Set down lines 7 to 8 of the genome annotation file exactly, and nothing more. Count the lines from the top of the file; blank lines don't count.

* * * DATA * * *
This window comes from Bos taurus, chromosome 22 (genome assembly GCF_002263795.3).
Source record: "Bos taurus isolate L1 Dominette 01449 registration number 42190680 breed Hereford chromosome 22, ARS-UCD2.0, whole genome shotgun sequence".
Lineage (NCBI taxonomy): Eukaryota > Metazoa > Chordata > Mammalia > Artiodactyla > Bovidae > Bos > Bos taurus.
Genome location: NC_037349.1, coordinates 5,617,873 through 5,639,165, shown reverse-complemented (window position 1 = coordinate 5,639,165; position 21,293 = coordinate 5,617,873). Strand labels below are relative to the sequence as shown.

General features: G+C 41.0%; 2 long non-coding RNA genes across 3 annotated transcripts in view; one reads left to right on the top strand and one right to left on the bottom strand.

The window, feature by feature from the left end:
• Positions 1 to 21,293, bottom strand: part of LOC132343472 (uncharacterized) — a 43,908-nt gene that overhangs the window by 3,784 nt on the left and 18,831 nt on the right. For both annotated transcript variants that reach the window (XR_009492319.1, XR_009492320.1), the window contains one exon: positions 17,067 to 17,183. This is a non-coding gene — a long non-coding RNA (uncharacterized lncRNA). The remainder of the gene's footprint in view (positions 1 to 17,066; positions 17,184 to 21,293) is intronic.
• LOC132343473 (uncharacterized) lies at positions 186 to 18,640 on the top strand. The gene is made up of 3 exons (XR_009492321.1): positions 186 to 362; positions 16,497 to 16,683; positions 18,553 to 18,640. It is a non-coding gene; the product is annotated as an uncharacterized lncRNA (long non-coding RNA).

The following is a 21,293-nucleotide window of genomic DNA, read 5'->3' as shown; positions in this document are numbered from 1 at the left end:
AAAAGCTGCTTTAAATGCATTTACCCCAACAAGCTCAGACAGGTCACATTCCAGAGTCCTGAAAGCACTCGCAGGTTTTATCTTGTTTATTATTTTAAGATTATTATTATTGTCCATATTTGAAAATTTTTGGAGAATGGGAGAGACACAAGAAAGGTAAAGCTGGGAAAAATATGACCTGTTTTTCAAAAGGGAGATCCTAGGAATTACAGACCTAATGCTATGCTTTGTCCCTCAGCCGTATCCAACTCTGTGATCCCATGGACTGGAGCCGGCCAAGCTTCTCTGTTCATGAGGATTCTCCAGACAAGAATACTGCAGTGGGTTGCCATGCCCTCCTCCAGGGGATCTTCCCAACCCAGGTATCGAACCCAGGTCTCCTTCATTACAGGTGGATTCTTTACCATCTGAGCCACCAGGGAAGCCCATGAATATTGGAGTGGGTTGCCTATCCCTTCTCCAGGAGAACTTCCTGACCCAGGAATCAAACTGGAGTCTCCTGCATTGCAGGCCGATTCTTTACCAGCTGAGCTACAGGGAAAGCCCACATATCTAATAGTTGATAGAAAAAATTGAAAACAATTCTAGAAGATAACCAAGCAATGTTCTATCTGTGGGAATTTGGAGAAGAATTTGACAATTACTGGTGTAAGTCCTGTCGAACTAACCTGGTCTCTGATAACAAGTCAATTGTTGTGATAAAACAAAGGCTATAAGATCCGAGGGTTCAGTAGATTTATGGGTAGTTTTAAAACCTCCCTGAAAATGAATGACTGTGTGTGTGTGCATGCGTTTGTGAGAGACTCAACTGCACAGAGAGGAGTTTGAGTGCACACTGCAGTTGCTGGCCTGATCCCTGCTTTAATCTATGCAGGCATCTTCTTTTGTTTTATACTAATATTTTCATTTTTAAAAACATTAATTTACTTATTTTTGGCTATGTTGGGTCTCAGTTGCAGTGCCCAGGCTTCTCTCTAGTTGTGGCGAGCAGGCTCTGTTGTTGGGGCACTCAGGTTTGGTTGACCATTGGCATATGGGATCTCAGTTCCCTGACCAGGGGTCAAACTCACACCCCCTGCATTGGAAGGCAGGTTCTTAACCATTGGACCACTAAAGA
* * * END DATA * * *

• Positions 1 to 21,293, bottom strand: part of LOC132343472 (uncharacterized) — a 43,908-nt gene that overhangs the window by 3,784 nt on the left and 18,831 nt on the right. For both annotated transcript variants that reach the window (XR_009492319.1, XR_009492320.1), the window contains one exon: positions 17,067 to 17,183. This is a non-coding gene — a long non-coding RNA (uncharacterized lncRNA). The remainder of the gene's footprint in view (positions 1 to 17,066; positions 17,184 to 21,293) is intronic.
• LOC132343473 (uncharacterized) lies at positions 186 to 18,640 on the top strand. The gene is made up of 3 exons (XR_009492321.1): positions 186 to 362; positions 16,497 to 16,683; positions 18,553 to 18,640. It is a non-coding gene; the product is annotated as an uncharacterized lncRNA (long non-coding RNA).